On the live finale of The Voice, Tony Lucca performed “99 Problems,” a rap track off Jay-Z’s The Black Album. During the judge comments, Christina Aguilera launched a blunt assault against Lucca. “The lyrical connotation was a little derogatory towards women,” Aguilera said, clearly upset at Lucca and his coach, Adam Levine. Aguilera took issue with the song’s central verse, “If you’re having girl problems I feel bad for you son / I’ve got 99 problems but a bitch ain’t one.” Lucca chose not to say the word “bitch” throughout his performance. Instead, he muffled his mouth and let out a percussive burst that, while sonically similar to “bitch,” managed to squeak past the censors. Given a chance to respond to Aguilera, Levine explained, “the ‘mmm ain’t one’ is life getting at you, things bringing you down. We’re not referring to women, we’re referring to everything.” “If you’re having girl problems,” Christina interjected, to which Adam said, “It’s called a metaphor.” While I believe that Lucca’s performance was problematic, I think Aguilera was wide of the target.
Generic brand white bread feminism—feminism as ideology—asks all the wrong questions. Such overly simplistic formulations of feminist thought criticize “99 Problems” as degrading towards women. Indeed, it is hard to deny that “99 Problems”—and much of the so-called “gangster rap” tradition—is misogynistic. The vocabulary of gangster rap is rooted in violence against women. It is just not that interesting or persuasive to denigrate “99 Problems” on the basis of its rhetoric. A more nuanced feminism might ask, “why is patriarchy so structurally entrenched in ganster rap? Why is gangster rap a discourse of sexual violence?” That is to say, I would encourage a more generous approach to “99 Problems,” one that does not hold the song to a particular ethical standard. A more productive and instructive method is to think about the song in its material, social, and historical contexts. “99 Problems” even speaks to criticisms like Aguilera’s: “Rap critics that say he’s ‘Money, Cash, Hoes’ / I’m from the hood stupid, what type of facts are those?” Like most of The Black Album, “99 Problems” looks back on life “in the hood.” In effect, the song comments on the ‘90s gangster rap tradition retrospectively. Jay-Z describes an incident in which a police officer pulls over a young black man for no reason and insists on searching the car. Although the song questions the legitimacy of police authority, the gangster rap music industry comes under fire, too. In a verse like, “Fiends on the floor, scratchin’ again / Paparazzis with they cameras, snappin’ them / D.A. try to give a nigga shaft again / Half a mill’ for bail ‘cause I’m African,” an image of rap stardom converges with the consequences of hood life. Criminal activity, gangster rap, and a police state are mutually implicated and inseparable. Therefore, “99 Problems” actually demonstrates how policing informs the culture, mores, and discourses of “the hood.” Violent language against women evolves from the complex distribution of power across police, cultural, and criminal authority. The status of “the hood” as a marginalized and exceptional space, a territory where the projection of police force is coded as white, where police politics slip into old racialized sexual politics—“the white man castrating the black man/black sexual threat” trope—explains the intersection of misogynistic discourse and “the hood’s” cultural product. Gangster rap, marked as subversive and anti-police but contained within capitalist and corporate logic, reproduces police violence as a fantasy of violence against women. What happens on the street is rehearsed in domestic spaces. The tension between the content of gangster rap and its material reality—its appropriation and consumption by white audiences—spills over into the objectification of women. Thus, I don’t find ethical criticisms of “99 Problems” persuasive in the least—the generic feminist criticism covers up for its policemen. I might go so far as to suggest that this generic feminism that cries “respect women” ventriloquizes the anxiety of white males. “Respect women” slides into “respect white women” all too easily.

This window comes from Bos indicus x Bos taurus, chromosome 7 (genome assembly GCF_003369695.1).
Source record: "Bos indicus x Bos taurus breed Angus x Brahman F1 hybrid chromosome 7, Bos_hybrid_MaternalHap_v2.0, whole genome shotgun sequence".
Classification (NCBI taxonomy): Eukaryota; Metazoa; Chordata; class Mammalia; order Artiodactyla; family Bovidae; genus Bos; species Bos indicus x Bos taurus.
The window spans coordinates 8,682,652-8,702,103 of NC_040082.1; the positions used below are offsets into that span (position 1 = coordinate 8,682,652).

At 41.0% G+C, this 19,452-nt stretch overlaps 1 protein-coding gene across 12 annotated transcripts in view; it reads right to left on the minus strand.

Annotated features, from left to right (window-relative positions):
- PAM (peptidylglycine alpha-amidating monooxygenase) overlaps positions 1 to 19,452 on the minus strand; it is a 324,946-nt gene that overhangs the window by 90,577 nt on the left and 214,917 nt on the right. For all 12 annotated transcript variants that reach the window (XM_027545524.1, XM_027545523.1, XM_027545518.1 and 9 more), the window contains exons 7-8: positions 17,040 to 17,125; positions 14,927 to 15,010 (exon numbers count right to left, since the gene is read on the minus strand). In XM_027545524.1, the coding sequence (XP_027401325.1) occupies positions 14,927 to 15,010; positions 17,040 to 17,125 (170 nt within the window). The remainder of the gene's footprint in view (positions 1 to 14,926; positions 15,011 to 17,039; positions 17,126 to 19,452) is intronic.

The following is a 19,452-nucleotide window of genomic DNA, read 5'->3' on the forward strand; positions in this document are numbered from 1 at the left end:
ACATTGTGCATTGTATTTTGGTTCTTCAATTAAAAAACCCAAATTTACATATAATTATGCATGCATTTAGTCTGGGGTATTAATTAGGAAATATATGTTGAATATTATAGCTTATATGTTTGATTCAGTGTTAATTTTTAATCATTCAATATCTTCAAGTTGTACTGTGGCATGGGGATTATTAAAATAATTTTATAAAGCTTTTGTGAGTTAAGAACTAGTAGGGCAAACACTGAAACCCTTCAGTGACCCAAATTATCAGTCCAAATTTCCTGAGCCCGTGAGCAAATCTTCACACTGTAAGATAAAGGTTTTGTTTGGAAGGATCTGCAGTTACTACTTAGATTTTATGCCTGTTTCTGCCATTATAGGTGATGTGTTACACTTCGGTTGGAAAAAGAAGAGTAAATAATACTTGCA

My interest in discrediting the generic feminist criticism does not let Lucca off the hook. Muffling the word “bitch” castrates the original. The Lucca version cuts out the song’s profane power, transforming it into another fantasy of whiteness. By covering “99 Problems” as a country number, Lucca and Levine ripped the song out of its material, social, and historical contexts. Lucca skipped all of the lyrics specific to life “in the hood,” and so completely decontextualized “99 Problems.” Frankly, the performance came across as comical. I especially enjoyed watching the band member playing a washboard with “more life” written across the top. Lucca’s “whitening” of “99 Problems” derives from the same basic impulse as Aguilera’s generic feminist criticism. Aguilera and Levine, though in open and hostile disagreement, speak from the same ideology of racialized politics.